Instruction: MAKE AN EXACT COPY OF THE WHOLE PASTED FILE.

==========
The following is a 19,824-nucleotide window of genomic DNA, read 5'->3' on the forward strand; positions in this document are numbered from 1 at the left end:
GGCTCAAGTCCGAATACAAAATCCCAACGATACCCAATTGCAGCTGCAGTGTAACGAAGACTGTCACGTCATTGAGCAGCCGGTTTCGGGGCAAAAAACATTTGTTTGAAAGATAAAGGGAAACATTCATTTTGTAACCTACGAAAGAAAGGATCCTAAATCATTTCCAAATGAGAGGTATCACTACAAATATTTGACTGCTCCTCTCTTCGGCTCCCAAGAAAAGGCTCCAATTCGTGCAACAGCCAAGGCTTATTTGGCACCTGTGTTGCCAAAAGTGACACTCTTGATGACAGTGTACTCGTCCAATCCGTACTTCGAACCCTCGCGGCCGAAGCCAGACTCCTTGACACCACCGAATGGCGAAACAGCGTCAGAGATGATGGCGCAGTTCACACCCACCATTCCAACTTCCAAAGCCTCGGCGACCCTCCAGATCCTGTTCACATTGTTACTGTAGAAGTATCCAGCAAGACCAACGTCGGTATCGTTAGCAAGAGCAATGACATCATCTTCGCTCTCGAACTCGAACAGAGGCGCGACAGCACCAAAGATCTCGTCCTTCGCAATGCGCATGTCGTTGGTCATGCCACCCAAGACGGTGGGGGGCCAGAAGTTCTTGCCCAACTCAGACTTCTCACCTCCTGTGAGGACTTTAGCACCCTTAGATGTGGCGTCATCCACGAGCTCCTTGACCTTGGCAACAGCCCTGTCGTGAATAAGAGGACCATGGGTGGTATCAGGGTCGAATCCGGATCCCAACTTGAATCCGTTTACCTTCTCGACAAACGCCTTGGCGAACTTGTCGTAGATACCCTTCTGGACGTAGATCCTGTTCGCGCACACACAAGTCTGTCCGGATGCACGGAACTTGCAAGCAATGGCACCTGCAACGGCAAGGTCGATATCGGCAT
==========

The following is a 19,824-nucleotide window of genomic DNA, read 5'->3' on the forward strand; positions in this document are numbered from 1 at the left end:
GGCTCAAGTCCGAATACAAAATCCCAACGATACCCAATTGCAGCTGCAGTGTAACGAAGACTGTCACGTCATTGAGCAGCCGGTTTCGGGGCAAAAAACATTTGTTTGAAAGATAAAGGGAAACATTCATTTTGTAACCTACGAAAGAAAGGATCCTAAATCATTTCCAAATGAGAGGTATCACTACAAATATTTGACTGCTCCTCTCTTCGGCTCCCAAGAAAAGGCTCCAATTCGTGCAACAGCCAAGGCTTATTTGGCACCTGTGTTGCCAAAAGTGACACTCTTGATGACAGTGTACTCGTCCAATCCGTACTTCGAACCCTCGCGGCCGAAGCCAGACTCCTTGACACCACCGAATGGCGAAACAGCGTCAGAGATGATGGCGCAGTTCACACCCACCATTCCAACTTCCAAAGCCTCGGCGACCCTCCAGATCCTGTTCACATTGTTACTGTAGAAGTATCCAGCAAGACCAACGTCGGTATCGTTAGCAAGAGCAATGACATCATCTTCGCTCTCGAACTCGAACAGAGGCGCGACAGCACCAAAGATCTCGTCCTTCGCAATGCGCATGTCGTTGGTCATGCCACCCAAGACGGTGGGGGGCCAGAAGTTCTTGCCCAACTCAGACTTCTCACCTCCTGTGAGGACTTTAGCACCCTTAGATGTGGCGTCATCCACGAGCTCCTTGACCTTGGCAACAGCCCTGTCGTGAATAAGAGGACCATGGGTGGTATCAGGGTCGAATCCGGATCCCAACTTGAATCCGTTTACCTTCTCGACAAACGCCTTGGCGAACTTGTCGTAGATACCCTTCTGGACGTAGATCCTGTTCGCGCACACACAAGTCTGTCCGGATGCACGGAACTTGCAAGCAATGGCACCTGCAACGGCAAGGTCGATATCGGCAT